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Illustration: Aïda Amer/Axios

Top White House climate aides have shared a little more of their thinking about its massive climate spending proposal.

Why it matters: The White House is facing intense political pushback on the plan's size, so their success or failure at justifying its costs could matter in Congress and the ballot box.

They're emphasizing the cost of inaction. While the package has a hefty price tag, so too does inaction, both in damage from extreme weather events and geopolitics, the aides said.

  • "Every year that we delay, we're talking about other countries racing ahead to seize that competitive advantage in these incredibly important industries of the future. So, the cost of inaction is mounting already," said Gina McCarthy, President Biden's top domestic climate adviser.

The plan's link to a looming deadline is tricky. The Biden team has an April 22 deadline to unveil a closely watched 2030 emissions target — and convince the world it's credible.

  • The spending plan's legislative fate will still be unknown, so officials need to figure out how to finesse those timelines.
  • McCarthy said Thursday that the emissions target under the Paris deal (called a "nationally determined contribution") will rest in part on the big investments they're asking Congress to approve.
  • But she also emphasized executive steps, citing the new multiagency initiative to expand offshore wind power development. And more broadly, officials are planning new emissions regulations under their existing powers.

The sales team is in place. Biden yesterday named five Cabinet heads who will take the lead in pitching the plan to the public and Congress:

  • Transportation Secretary Pete Buttigieg, DOE's Jennifer Granholm, HUD's Marcia Fudge, Labor's Marty Walsh and Commerce's Gina Raimondo.

They're really not into carbon pricing. McCarthy offered a careful but pretty clear signal that carbon taxes or cap-and-trade isn't part of their thinking.

  • She told reporters that while Biden's open to ideas, their Capitol Hill focus is on big investments and the proposed "clean electricity standard."
  • "This reflects his interest in making sure that he meets his commitment, and that he uses the best tools available and that's what you see in front of you," McCarthy said.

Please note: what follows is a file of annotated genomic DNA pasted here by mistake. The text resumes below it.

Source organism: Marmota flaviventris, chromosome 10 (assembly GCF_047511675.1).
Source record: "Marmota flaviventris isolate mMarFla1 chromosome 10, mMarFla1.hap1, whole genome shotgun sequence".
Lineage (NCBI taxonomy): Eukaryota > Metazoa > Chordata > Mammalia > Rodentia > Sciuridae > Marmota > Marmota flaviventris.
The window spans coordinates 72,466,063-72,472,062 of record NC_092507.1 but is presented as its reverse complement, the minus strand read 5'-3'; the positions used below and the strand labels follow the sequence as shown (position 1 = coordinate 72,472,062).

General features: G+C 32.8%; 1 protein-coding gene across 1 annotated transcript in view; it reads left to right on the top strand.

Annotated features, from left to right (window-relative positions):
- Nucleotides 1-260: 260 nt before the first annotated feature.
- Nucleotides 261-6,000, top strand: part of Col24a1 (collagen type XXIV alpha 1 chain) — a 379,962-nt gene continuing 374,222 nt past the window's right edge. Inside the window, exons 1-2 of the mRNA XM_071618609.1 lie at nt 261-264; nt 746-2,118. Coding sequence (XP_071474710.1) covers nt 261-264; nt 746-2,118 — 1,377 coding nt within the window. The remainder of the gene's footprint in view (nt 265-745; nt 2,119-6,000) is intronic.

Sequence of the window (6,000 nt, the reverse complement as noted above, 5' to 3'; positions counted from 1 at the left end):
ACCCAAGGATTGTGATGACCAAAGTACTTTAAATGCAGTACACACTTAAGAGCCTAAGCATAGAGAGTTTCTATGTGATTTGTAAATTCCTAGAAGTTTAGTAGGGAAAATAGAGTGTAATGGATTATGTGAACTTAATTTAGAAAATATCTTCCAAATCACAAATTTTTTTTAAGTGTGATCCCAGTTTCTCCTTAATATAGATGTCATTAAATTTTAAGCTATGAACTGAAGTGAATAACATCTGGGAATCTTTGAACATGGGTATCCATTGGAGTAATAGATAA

Sizing up the White House spending goal: Nonprofit World Resources Institute's analysis — which is supportive of the proposal — says at least $1 trillion would "go to sectors that fall under the broad umbrella of climate change, clean energy and environmental justice."

Expand chart
This chart provides some helpful context about the size of the White House plan compared to some other big economies' recent recovery packages. Data: World Resources Institute; Chart: Axios Visuals

Of note: Those tallies don't include the cost of the Biden plan's new and expanded tax credits around renewables, electric vehicle purchases, transmission and more.

  • The research firm Capital Alpha, in a note, estimates those costs at around $300 billion over 10 years.

What to watch: Republicans' criticism of Biden's infrastructure package isn't just about its cost, but also the definition of "infrastructure."

Go deeper

Inside Republicans' battle plan on infrastructure

Photo: Sarah Silbiger/Bloomberg via Getty Images

Republicans' criticism of President Biden's infrastructure package isn't just about its cost, but also the definition of "infrastructure."

The big picture: Top Republicans aides tell Axios they learned their lesson after failing to successfully define Biden's coronavirus relief package. This time around, they'll try to convince voters the infrastructure legislation is more of a wishlist for progressives than a "roads-and-bridges" measure.

The top climate takeaways from Biden's sweeping infrastructure plan

Illustration: Sarah Grillo/Axios

The White House decided to go big or go home in proposing a more than $2.2 trillion bill that, if enacted, would be the most far-reaching climate legislation ever adopted by the U.S.

Between the lines: This could be a long slog on Capitol Hill, given Republican opposition to another big spending package and divisions among Democrats over specific provisions.

Ben Geman, author of Generate
Apr 1, 2021 - Energy & Environment

Where Biden is starting on his quest to cut carbon emissions

Reproduced from Rhodium Group; Chart: Axios Visuals

The White House faces a big challenge as it promotes sweeping plans to steeply cut U.S. emissions this decade — and works to convince other countries it'll happen.

The big picture: Electricity sector emissions have been on a general downward trend as natural gas and renewables have shoved aside coal.